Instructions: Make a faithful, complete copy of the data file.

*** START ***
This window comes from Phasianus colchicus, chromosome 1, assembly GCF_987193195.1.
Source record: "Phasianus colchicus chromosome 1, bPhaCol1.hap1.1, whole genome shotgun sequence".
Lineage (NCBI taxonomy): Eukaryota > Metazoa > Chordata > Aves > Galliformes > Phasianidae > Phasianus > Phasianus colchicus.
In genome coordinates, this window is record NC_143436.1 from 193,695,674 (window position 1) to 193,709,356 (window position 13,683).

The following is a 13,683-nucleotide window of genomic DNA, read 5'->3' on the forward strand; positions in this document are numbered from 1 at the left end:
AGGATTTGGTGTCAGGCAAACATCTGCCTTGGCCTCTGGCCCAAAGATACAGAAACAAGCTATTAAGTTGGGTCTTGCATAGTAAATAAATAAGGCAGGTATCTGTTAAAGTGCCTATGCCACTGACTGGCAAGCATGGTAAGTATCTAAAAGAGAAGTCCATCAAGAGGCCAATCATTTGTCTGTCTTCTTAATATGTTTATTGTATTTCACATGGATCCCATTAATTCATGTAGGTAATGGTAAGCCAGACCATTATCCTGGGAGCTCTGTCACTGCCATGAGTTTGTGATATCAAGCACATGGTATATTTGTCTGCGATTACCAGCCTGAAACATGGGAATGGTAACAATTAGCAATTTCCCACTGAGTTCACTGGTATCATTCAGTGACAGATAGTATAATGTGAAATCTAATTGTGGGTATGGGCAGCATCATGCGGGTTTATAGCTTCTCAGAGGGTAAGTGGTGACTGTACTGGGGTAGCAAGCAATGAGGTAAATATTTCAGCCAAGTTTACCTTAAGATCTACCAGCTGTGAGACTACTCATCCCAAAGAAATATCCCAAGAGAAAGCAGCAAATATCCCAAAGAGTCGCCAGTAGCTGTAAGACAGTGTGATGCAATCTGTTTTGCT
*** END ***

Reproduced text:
This window comes from Phasianus colchicus, chromosome 1, assembly GCF_987193195.1.
Source record: "Phasianus colchicus chromosome 1, bPhaCol1.hap1.1, whole genome shotgun sequence".
Lineage (NCBI taxonomy): Eukaryota > Metazoa > Chordata > Aves > Galliformes > Phasianidae > Phasianus > Phasianus colchicus.
In genome coordinates, this window is record NC_143436.1 from 193,695,674 (window position 1) to 193,709,356 (window position 13,683).

The following is a 13,683-nucleotide window of genomic DNA, read 5'->3' on the forward strand; positions in this document are numbered from 1 at the left end:
AGGATTTGGTGTCAGGCAAACATCTGCCTTGGCCTCTGGCCCAAAGATACAGAAACAAGCTATTAAGTTGGGTCTTGCATAGTAAATAAATAAGGCAGGTATCTGTTAAAGTGCCTATGCCACTGACTGGCAAGCATGGTAAGTATCTAAAAGAGAAGTCCATCAAGAGGCCAATCATTTGTCTGTCTTCTTAATATGTTTATTGTATTTCACATGGATCCCATTAATTCATGTAGGTAATGGTAAGCCAGACCATTATCCTGGGAGCTCTGTCACTGCCATGAGTTTGTGATATCAAGCACATGGTATATTTGTCTGCGATTACCAGCCTGAAACATGGGAATGGTAACAATTAGCAATTTCCCACTGAGTTCACTGGTATCATTCAGTGACAGATAGTATAATGTGAAATCTAATTGTGGGTATGGGCAGCATCATGCGGGTTTATAGCTTCTCAGAGGGTAAGTGGTGACTGTACTGGGGTAGCAAGCAATGAGGTAAATATTTCAGCCAAGTTTACCTTAAGATCTACCAGCTGTGAGACTACTCATCCCAAAGAAATATCCCAAGAGAAAGCAGCAAATATCCCAAAGAGTCGCCAGTAGCTGTAAGACAGTGTGATGCAATCTGTTTTGCT